Article III of the SBC Constitution contains the elastic clause of “closely identifying” w/the BFM as the requirement for cooperating churches. But that same article specifically enumerates three and only three clear disqualifications: affirming homosexuality, racism, abuse.

These three disqualifying conditions provide an objective basis for determining SBC church cooperation. Anything beyond these three moves are simply subjective judgment calls. By taking the action they did, the SBCEC became a magisterium, authoritatively interpreting the BFM.

To me, this is an astonishing claim. If this reading of Article 3 were correct, those who deny the substitutionary atonement of Christ could possibly be deemed in friendly cooperation with the SBC. Those who deny the Trinity could possibly be deemed in friendly cooperation with the SBC. Those who deny the virgin birth of Christ and the inerrancy of scripture could possibly be deemed in friendly cooperation. After all, if there are only “three disqualifications” as Greenway argues, then the sky is the limit as to what a church may deny from the BF&M and still be deemed in “friendly cooperation.”

This is not a plausible reading of Article 3 of the SBC Constitution. There is no way that the authors of Article 3 intended “closely identifies with” to mean “feel free to deny any article in the BF&M except for the parts about homosexuality, racism, and abuse.” Look carefully at the language of Article 3. It points to homosexuality, racism, and abuse “by way of example” of the kinds of contradictions that could put a church at odds with the BF&M, not as the only three things in the BF&M that matter. The language of Article 3 doesn’t require churches to adopt the BF&M as their official creedal statement. It simply requires that their faith and practice closely identify with the BF&M, which at the very least means not to contradict it.

Saddleback is clearly contradicting the BF&M’s prohibition on female pastors, and that is why this has become an issue. Saddleback had already acted contrary to our doctrine in 2021 when they ordained three female pastors. After that in 2022, Saddleback called a husband and wife team to be lead teaching pastors of the church. Former pastor Rick Warren declared his support for the ordination of female pastors on the floor of the SBC annual meeting last June. New Saddleback pastor Andy Wood told the Associated Press last year that he intends to expand the number of women serving in pastoral roles. All of this seems to indicate that Saddleback has no intention of “closely identifying with” what the BF&M says about female pastors.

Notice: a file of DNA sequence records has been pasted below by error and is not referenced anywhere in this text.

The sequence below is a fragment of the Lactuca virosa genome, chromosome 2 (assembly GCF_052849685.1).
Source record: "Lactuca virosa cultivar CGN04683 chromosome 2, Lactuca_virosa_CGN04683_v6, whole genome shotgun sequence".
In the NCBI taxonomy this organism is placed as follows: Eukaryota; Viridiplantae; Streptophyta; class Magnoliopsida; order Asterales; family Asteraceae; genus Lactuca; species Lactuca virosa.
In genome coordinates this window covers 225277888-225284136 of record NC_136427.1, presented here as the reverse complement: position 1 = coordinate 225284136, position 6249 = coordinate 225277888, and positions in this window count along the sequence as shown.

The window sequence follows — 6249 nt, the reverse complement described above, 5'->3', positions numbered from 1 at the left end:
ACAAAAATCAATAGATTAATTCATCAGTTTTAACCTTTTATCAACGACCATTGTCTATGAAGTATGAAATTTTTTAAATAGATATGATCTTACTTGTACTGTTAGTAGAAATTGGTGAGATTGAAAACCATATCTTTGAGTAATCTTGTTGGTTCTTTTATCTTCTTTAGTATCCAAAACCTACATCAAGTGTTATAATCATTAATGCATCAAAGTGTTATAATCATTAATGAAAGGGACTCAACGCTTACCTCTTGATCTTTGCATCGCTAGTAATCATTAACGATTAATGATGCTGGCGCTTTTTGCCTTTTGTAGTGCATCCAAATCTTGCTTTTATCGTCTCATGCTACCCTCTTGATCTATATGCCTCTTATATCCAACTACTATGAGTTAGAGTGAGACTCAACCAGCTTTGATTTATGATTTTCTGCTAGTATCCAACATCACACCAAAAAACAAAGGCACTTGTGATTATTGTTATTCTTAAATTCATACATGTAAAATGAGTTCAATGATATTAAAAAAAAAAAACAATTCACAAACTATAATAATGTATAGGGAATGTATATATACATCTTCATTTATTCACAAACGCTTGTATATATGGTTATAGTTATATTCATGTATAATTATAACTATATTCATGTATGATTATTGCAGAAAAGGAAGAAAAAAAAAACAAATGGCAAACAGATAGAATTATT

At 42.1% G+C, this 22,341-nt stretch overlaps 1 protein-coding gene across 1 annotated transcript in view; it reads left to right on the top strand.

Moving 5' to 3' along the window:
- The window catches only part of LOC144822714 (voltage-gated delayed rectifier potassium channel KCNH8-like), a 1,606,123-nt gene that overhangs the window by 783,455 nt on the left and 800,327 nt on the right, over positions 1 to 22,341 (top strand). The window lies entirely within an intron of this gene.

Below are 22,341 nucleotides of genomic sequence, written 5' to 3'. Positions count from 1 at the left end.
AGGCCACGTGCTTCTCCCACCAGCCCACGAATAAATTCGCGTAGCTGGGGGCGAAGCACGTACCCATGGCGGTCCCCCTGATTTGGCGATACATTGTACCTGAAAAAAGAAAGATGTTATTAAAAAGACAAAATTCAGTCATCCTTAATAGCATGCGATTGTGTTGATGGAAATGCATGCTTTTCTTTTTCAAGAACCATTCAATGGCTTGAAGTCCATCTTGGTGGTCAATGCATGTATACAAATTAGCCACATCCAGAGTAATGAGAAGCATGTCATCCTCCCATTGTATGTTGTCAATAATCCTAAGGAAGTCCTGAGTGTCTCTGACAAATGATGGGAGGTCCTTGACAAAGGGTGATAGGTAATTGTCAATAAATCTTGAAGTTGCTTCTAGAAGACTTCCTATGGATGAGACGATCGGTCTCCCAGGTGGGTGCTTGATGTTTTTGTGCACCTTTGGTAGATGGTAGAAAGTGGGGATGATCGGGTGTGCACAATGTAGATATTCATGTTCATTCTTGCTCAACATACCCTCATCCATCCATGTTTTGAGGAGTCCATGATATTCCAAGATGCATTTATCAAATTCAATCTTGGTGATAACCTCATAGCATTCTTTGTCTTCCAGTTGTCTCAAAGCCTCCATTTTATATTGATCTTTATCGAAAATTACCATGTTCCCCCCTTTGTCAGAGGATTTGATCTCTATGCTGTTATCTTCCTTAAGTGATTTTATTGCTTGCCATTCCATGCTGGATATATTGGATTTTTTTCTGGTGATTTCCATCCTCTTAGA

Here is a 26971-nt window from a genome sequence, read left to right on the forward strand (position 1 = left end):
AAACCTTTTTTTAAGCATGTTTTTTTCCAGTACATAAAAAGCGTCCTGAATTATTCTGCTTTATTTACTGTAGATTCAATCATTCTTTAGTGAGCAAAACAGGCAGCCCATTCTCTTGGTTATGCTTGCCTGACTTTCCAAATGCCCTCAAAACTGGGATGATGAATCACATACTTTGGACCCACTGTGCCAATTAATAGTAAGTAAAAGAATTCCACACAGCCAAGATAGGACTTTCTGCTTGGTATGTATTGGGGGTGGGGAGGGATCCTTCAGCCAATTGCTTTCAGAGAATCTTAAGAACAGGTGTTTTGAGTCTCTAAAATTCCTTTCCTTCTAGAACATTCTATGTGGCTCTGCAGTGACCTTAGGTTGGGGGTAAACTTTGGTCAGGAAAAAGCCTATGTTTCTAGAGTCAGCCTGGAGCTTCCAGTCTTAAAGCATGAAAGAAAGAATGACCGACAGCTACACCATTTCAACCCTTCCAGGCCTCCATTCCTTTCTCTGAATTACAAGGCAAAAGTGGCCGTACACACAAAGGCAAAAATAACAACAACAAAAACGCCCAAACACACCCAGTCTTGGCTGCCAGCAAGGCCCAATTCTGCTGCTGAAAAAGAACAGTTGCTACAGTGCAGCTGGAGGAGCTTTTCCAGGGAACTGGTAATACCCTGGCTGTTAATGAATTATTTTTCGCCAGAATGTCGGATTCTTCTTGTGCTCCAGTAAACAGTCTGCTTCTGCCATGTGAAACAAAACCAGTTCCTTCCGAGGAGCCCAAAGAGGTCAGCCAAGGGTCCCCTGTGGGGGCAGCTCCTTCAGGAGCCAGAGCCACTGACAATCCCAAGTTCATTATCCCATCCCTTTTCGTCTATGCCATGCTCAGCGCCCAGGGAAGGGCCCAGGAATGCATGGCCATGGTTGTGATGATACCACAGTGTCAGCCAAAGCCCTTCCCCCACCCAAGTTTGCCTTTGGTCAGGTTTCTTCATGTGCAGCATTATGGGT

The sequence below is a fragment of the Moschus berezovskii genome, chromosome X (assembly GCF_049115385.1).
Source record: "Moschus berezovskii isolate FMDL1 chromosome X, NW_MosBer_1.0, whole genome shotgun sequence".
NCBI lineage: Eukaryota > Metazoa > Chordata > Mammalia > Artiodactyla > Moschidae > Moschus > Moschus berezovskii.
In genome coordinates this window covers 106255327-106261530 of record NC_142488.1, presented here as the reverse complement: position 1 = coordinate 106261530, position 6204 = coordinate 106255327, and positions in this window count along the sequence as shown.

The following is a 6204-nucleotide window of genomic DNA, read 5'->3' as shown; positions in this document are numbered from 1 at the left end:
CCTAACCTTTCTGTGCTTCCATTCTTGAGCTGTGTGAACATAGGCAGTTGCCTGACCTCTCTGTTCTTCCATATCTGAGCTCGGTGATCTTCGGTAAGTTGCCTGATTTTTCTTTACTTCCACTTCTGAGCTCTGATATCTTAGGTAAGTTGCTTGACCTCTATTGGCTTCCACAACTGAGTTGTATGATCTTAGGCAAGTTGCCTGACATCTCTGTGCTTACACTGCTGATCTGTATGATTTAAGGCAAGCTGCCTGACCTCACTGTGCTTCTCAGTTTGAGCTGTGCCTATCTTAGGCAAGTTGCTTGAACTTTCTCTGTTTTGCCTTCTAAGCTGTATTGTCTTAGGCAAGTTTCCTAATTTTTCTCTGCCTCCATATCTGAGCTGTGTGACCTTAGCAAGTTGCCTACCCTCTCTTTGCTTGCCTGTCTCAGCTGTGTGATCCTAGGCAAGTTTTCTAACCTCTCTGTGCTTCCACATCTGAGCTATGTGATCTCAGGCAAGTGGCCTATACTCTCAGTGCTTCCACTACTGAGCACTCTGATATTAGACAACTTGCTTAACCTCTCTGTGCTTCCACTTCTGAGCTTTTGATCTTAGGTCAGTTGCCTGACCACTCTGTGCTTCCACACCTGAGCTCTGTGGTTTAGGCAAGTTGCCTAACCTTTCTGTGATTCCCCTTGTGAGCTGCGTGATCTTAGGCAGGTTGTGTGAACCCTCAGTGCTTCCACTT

As a Baptist church, Saddleback is of course free to appoint whomever they wish as pastor. The SBC has no control over that and would not presume to assume control over who they call as pastor. But the SBC does have the right to determine what the parameters of our cooperation are, and we have done that in the BF&M. The Executive Committee has correctly recognized that Saddleback is outside those parameters. Saddleback will have a chance to appeal that decision to the messengers next June at our annual meeting if they so choose.

I wish that we weren’t having this conflict, and I wish that Saddleback hadn’t forced the issue. I would have preferred for them to align their faith and practice with what the Bible teaches about pastors. But they have chosen not to do that. Indeed, they have chosen to double down on their departure from what the BF&M says. Their departure is over what most of us believe to be a secondary issue, therefore it doesn’t mean that they have ceased to be a Christian church. It just means that they are no longer in friendly cooperation.

The Baptist Faith & Message clearly affirms what the Bible teaches—that only qualified men may serve in the office of pastor (1 Tim. 2:12; 3:2). The only thing that remains is for Southern Baptists to make clear what they think about this when they gather in New Orleans next summer. I suspect they will make themselves very clear should the need arise, and they will do so in a way that affirms our statement of faith. At the very least, that is what I am praying for as we look forward to our meeting in June.